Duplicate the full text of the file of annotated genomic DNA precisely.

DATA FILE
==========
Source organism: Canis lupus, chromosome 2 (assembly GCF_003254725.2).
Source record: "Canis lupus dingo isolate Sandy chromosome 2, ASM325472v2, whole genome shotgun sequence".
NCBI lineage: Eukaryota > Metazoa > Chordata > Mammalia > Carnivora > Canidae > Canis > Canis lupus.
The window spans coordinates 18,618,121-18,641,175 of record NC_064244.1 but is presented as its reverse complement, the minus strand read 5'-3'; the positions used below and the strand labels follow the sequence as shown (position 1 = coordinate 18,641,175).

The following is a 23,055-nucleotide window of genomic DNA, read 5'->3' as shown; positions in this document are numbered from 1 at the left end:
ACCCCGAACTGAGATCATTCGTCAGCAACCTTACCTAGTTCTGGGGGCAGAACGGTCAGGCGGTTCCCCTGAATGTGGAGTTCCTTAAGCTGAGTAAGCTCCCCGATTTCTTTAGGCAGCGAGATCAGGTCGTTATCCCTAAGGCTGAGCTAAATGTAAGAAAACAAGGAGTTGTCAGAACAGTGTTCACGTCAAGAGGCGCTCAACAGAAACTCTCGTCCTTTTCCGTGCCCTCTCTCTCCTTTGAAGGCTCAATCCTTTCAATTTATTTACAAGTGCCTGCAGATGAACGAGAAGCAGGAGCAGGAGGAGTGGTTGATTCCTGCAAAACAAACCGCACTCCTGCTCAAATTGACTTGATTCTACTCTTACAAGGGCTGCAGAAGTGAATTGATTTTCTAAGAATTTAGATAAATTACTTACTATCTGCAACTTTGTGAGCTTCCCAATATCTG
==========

Source organism: Canis lupus, chromosome 2 (assembly GCF_003254725.2).
Source record: "Canis lupus dingo isolate Sandy chromosome 2, ASM325472v2, whole genome shotgun sequence".
NCBI lineage: Eukaryota > Metazoa > Chordata > Mammalia > Carnivora > Canidae > Canis > Canis lupus.
The window spans coordinates 18,618,121-18,641,175 of record NC_064244.1 but is presented as its reverse complement, the minus strand read 5'-3'; the positions used below and the strand labels follow the sequence as shown (position 1 = coordinate 18,641,175).

The following is a 23,055-nucleotide window of genomic DNA, read 5'->3' as shown; positions in this document are numbered from 1 at the left end:
ACCCCGAACTGAGATCATTCGTCAGCAACCTTACCTAGTTCTGGGGGCAGAACGGTCAGGCGGTTCCCCTGAATGTGGAGTTCCTTAAGCTGAGTAAGCTCCCCGATTTCTTTAGGCAGCGAGATCAGGTCGTTATCCCTAAGGCTGAGCTAAATGTAAGAAAACAAGGAGTTGTCAGAACAGTGTTCACGTCAAGAGGCGCTCAACAGAAACTCTCGTCCTTTTCCGTGCCCTCTCTCTCCTTTGAAGGCTCAATCCTTTCAATTTATTTACAAGTGCCTGCAGATGAACGAGAAGCAGGAGCAGGAGGAGTGGTTGATTCCTGCAAAACAAACCGCACTCCTGCTCAAATTGACTTGATTCTACTCTTACAAGGGCTGCAGAAGTGAATTGATTTTCTAAGAATTTAGATAAATTACTTACTATCTGCAACTTTGTGAGCTTCCCAATATCTG